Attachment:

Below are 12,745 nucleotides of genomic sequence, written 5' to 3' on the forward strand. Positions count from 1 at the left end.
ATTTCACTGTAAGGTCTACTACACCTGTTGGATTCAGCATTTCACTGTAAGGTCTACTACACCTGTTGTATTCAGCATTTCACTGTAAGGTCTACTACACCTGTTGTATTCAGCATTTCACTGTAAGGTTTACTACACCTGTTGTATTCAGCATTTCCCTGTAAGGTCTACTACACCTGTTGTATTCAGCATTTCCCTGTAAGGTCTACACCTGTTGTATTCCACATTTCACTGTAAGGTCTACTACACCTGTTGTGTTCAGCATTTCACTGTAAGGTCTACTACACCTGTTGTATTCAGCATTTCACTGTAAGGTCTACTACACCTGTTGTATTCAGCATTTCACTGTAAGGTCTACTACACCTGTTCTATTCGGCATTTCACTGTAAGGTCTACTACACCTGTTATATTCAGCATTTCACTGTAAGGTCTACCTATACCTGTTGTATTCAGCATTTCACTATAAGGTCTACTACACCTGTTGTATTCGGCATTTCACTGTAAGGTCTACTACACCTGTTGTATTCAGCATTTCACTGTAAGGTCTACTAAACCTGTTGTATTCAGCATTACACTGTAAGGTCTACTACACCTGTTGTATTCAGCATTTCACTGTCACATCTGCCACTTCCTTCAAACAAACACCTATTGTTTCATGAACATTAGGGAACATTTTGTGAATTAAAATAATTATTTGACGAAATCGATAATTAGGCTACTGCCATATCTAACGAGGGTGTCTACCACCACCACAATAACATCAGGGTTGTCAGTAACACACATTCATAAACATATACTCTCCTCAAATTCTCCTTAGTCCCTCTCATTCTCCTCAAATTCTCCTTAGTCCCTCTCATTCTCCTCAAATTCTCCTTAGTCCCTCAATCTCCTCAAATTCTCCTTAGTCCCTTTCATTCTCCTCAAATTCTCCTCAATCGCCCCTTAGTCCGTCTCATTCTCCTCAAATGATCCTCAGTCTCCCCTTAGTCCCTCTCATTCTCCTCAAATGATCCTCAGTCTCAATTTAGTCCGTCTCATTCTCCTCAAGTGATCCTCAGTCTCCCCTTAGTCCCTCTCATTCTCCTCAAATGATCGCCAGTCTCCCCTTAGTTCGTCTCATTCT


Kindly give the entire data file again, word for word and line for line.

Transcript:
Below are 12,745 nucleotides of genomic sequence, written 5' to 3' on the forward strand. Positions count from 1 at the left end.
ATTTCACTGTAAGGTCTACTACACCTGTTGGATTCAGCATTTCACTGTAAGGTCTACTACACCTGTTGTATTCAGCATTTCACTGTAAGGTCTACTACACCTGTTGTATTCAGCATTTCACTGTAAGGTTTACTACACCTGTTGTATTCAGCATTTCCCTGTAAGGTCTACTACACCTGTTGTATTCAGCATTTCCCTGTAAGGTCTACACCTGTTGTATTCCACATTTCACTGTAAGGTCTACTACACCTGTTGTGTTCAGCATTTCACTGTAAGGTCTACTACACCTGTTGTATTCAGCATTTCACTGTAAGGTCTACTACACCTGTTGTATTCAGCATTTCACTGTAAGGTCTACTACACCTGTTCTATTCGGCATTTCACTGTAAGGTCTACTACACCTGTTATATTCAGCATTTCACTGTAAGGTCTACCTATACCTGTTGTATTCAGCATTTCACTATAAGGTCTACTACACCTGTTGTATTCGGCATTTCACTGTAAGGTCTACTACACCTGTTGTATTCAGCATTTCACTGTAAGGTCTACTAAACCTGTTGTATTCAGCATTACACTGTAAGGTCTACTACACCTGTTGTATTCAGCATTTCACTGTCACATCTGCCACTTCCTTCAAACAAACACCTATTGTTTCATGAACATTAGGGAACATTTTGTGAATTAAAATAATTATTTGACGAAATCGATAATTAGGCTACTGCCATATCTAACGAGGGTGTCTACCACCACCACAATAACATCAGGGTTGTCAGTAACACACATTCATAAACATATACTCTCCTCAAATTCTCCTTAGTCCCTCTCATTCTCCTCAAATTCTCCTTAGTCCCTCTCATTCTCCTCAAATTCTCCTTAGTCCCTCAATCTCCTCAAATTCTCCTTAGTCCCTTTCATTCTCCTCAAATTCTCCTCAATCGCCCCTTAGTCCGTCTCATTCTCCTCAAATGATCCTCAGTCTCCCCTTAGTCCCTCTCATTCTCCTCAAATGATCCTCAGTCTCAATTTAGTCCGTCTCATTCTCCTCAAGTGATCCTCAGTCTCCCCTTAGTCCCTCTCATTCTCCTCAAATGATCGCCAGTCTCCCCTTAGTTCGTCTCATTCT